Writing your CV from scratch is never easy…
Not only do you have to make sure that you get all your skills and experience covered, you also need it to look professional and presentable – not to mention make sure you pick the most effective format for you.
To help you consider all the available options, here are some CV examples that might inspire you:
Basic CV example
The most commonly used CV is the traditional (or basic) type.
Usually, these include a personal statement, your education history and qualifications, and a list of relevant previous positions (written in reverse-chronological order, with the most recent coming first).
As with any CV, what you write should also be clear, concise, and easy to read. You may also want to remove any previous positions which won’t help sell yourself to the role. Any more than two pages, and the employer might start to lose interest.
Remember: when it comes to your CV, size really does matter…
Graduate CV example
For recent graduates, the most effective way to structure your CV may differ slightly from the norm.
This is because you will generally have little previous experience to work with, meaning the focus should be placed squarely on your studies.
And it isn’t just about stating your degree classification and A level results. Going into greater detail about the modules you’ve undertaken will help demonstrate your wider knowledge of the subject – which can really help if you’re applying to a role related to your degree.
You should also use your course to back up your personal statement and cover letter. After all, you spent three years of your life studying. At the very least you should be able to put some of it to good use.
Career break CV example
Trying to address a lengthy career break?
There are many reasons you might end up with a gap in your CV, but the worst thing you can do is ignore it. Having the confidence to properly address your time out will speak volumes for your character – not to mention ensure you keep all interview awkwardness to a minimum if it is brought up.
You don’t need to go into details, but just a short line or two in your CV (or the accompanying cover letter) will be more than enough to cover it. And never be tempted to lie.
You. Will. Always. Be. Found. Out.
Career change CV example
If you’re looking to try something different, don’t be tempted to send the same old CV.
Although you should always tailor your application to every job you apply for, this takes on even greater importance for anyone going for a career change.
Instead of concentrating on your work history, restructure your CV to place precedence on your transferable skills. Not only will it allow you to take focus away from your lack of past experience, it will also help demonstrate your abilities and alleviate any worries your prospective employer may have.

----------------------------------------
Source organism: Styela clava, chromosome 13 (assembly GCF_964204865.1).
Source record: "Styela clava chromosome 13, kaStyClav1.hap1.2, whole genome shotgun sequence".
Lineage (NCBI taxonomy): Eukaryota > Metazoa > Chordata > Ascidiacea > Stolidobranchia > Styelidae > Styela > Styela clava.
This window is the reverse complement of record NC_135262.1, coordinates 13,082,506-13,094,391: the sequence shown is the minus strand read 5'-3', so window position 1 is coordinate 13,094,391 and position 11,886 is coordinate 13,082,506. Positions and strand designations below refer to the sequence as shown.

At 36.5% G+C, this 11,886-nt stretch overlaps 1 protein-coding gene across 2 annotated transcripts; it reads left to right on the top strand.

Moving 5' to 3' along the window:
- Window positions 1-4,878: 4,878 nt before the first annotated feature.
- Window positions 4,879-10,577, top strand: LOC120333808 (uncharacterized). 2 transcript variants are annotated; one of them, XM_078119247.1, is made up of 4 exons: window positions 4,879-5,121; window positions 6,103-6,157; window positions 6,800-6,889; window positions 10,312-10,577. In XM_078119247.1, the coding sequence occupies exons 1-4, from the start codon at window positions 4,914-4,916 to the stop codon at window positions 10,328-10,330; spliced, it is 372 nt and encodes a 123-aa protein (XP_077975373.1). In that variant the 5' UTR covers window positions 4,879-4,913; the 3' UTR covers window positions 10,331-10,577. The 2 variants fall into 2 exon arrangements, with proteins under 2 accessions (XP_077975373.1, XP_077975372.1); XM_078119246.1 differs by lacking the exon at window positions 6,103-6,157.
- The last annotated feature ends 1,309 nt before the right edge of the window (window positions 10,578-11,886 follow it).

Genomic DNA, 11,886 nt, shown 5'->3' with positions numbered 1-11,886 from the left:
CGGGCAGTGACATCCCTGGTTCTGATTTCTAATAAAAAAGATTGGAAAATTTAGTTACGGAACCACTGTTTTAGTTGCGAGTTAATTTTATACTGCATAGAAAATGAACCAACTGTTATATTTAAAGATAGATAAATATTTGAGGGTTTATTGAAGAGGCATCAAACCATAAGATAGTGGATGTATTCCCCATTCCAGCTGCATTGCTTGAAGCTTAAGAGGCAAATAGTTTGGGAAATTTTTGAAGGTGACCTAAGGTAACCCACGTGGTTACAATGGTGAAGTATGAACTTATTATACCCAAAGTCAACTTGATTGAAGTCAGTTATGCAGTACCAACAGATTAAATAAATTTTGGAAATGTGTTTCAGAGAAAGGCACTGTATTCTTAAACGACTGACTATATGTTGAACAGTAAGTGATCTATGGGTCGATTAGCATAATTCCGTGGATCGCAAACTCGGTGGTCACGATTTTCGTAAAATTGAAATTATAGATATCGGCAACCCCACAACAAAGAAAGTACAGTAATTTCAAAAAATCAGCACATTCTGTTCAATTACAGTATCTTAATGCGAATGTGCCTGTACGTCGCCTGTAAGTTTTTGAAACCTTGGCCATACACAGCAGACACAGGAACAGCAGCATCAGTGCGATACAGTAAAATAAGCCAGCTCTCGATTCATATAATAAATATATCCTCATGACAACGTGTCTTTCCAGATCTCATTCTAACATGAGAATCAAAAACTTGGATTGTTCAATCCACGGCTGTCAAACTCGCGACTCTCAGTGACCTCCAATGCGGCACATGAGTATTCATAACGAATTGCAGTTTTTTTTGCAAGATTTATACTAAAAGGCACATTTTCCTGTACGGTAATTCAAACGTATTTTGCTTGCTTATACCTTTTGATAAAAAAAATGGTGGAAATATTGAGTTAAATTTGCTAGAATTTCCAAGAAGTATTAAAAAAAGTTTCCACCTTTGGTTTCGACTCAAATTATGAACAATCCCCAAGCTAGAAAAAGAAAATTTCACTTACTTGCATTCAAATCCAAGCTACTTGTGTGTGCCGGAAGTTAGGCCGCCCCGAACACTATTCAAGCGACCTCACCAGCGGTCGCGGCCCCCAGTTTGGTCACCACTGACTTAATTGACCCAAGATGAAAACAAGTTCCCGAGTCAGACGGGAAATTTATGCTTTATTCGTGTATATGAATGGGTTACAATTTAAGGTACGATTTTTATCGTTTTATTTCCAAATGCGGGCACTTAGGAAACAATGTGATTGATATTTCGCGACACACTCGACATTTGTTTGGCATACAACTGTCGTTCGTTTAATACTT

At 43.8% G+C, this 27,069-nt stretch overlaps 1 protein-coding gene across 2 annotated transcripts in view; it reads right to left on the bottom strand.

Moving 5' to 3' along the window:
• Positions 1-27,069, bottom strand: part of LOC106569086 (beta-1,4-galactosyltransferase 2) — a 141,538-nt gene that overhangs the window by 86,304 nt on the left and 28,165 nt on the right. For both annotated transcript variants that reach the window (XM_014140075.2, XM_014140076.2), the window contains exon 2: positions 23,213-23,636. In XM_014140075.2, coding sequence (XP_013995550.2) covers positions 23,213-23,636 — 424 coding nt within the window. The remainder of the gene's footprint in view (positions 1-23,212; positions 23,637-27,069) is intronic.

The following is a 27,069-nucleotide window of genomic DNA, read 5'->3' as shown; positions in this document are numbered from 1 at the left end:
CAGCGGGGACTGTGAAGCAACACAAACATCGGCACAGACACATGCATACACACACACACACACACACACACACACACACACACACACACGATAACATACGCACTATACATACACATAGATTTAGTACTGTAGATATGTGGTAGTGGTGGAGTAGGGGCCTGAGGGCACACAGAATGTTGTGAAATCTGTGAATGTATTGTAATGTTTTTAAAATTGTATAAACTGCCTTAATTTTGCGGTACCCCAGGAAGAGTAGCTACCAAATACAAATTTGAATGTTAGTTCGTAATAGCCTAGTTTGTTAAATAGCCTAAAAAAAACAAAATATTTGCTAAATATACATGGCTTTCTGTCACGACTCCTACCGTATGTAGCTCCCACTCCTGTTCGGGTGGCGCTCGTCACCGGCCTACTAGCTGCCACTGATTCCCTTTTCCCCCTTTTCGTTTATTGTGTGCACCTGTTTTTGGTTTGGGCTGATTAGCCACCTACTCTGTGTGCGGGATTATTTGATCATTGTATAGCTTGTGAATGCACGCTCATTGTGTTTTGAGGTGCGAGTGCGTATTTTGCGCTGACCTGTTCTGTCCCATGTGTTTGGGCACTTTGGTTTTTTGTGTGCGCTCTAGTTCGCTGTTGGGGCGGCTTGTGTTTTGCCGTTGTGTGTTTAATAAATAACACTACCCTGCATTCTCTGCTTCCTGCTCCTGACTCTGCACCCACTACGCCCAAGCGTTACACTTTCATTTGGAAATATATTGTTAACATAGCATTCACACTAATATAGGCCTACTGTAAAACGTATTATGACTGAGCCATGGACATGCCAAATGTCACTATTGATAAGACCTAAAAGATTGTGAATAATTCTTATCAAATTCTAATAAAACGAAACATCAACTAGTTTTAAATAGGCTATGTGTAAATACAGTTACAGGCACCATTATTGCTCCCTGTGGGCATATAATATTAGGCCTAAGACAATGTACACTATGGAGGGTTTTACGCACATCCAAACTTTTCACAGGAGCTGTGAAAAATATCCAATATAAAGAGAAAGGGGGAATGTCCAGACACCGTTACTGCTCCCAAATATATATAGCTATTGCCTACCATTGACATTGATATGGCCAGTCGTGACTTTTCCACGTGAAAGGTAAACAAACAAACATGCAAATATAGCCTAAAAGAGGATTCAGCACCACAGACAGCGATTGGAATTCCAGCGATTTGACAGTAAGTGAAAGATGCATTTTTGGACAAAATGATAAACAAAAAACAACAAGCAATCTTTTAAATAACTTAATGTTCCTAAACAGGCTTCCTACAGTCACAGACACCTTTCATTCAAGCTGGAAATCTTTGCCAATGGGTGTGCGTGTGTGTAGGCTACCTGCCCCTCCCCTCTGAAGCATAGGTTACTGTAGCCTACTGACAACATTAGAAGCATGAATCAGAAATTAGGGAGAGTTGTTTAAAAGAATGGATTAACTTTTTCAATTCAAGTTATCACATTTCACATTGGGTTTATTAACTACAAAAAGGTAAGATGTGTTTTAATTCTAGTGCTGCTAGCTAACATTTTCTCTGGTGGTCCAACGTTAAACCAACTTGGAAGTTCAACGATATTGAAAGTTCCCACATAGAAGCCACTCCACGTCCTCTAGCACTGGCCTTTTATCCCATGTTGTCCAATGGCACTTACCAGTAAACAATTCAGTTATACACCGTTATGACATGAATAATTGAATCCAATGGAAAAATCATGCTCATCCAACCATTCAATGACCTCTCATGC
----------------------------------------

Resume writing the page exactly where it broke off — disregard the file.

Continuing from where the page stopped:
And always remember to back up your skills with real-life examples. Because just saying you’re a ‘good team player’ probably isn’t enough to land you the role…
Skills-based CV example
Skills-based CVs are great for those who may just be starting out in their career.
As with career change CVs, you focus on your skills – but instead of majoring on the transferable ones in particular, the most effective skills-based CVs actually restructure their application around their attributes.
This could be as simple as including a section devoted to skills, just under your personal statement. If you’re struggling for what to include, checking the job description is a good place to start.
Creative CV example
Finally, some industries might be looking for something a little more ‘outside the box’ in their applications.
Graphic Designers, for example, often include portfolios with their applications, and make their CVs slightly more colourful and engaging to help practically show off their skills.
Similarly, Marketing and PR recruiters may be impressed if you send something eye-catching – which could demonstrate your creativity and ability to come up with interesting ideas. However, not all employers will be looking for this type of application – so make sure you’re 100% sure your idea will impress before you start writing.
And if all else fails? Super Mario always wins…
Need more CV advice?
It takes an employer just seven seconds to save or reject a job applicant’s CV. This means creating a succinct CV is absolutely vital if you want to land that all-important interview.
To find out how to make your CV stand out from the crowd, buy James Reed’s new book: The 7 Second CV: How to Land the Interview.
Read more CV help & tips
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